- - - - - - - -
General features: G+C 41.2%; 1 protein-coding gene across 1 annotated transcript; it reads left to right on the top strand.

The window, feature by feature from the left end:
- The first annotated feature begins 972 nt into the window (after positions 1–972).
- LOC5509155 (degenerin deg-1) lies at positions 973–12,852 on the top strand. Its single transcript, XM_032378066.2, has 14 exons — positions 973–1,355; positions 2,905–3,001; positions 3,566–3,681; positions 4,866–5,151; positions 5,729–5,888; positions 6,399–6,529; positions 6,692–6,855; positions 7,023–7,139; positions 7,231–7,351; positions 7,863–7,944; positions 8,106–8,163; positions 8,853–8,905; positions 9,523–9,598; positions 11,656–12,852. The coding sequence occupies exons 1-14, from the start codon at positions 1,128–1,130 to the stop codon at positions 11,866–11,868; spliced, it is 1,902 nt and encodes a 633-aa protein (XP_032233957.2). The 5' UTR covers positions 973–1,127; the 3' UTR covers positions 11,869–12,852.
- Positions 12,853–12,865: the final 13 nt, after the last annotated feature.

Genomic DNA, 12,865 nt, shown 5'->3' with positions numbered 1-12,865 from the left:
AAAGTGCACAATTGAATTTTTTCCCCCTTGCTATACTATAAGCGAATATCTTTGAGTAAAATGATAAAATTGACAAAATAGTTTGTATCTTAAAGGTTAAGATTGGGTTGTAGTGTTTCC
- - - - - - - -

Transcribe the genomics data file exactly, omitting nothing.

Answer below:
General features: G+C 41.2%; 1 protein-coding gene across 1 annotated transcript; it reads left to right on the top strand.

The window, feature by feature from the left end:
- The first annotated feature begins 972 nt into the window (after positions 1–972).
- LOC5509155 (degenerin deg-1) lies at positions 973–12,852 on the top strand. Its single transcript, XM_032378066.2, has 14 exons — positions 973–1,355; positions 2,905–3,001; positions 3,566–3,681; positions 4,866–5,151; positions 5,729–5,888; positions 6,399–6,529; positions 6,692–6,855; positions 7,023–7,139; positions 7,231–7,351; positions 7,863–7,944; positions 8,106–8,163; positions 8,853–8,905; positions 9,523–9,598; positions 11,656–12,852. The coding sequence occupies exons 1-14, from the start codon at positions 1,128–1,130 to the stop codon at positions 11,866–11,868; spliced, it is 1,902 nt and encodes a 633-aa protein (XP_032233957.2). The 5' UTR covers positions 973–1,127; the 3' UTR covers positions 11,869–12,852.
- Positions 12,853–12,865: the final 13 nt, after the last annotated feature.

Genomic DNA, 12,865 nt, shown 5'->3' with positions numbered 1-12,865 from the left:
AAAGTGCACAATTGAATTTTTTCCCCCTTGCTATACTATAAGCGAATATCTTTGAGTAAAATGATAAAATTGACAAAATAGTTTGTATCTTAAAGGTTAAGATTGGGTTGTAGTGTTTCC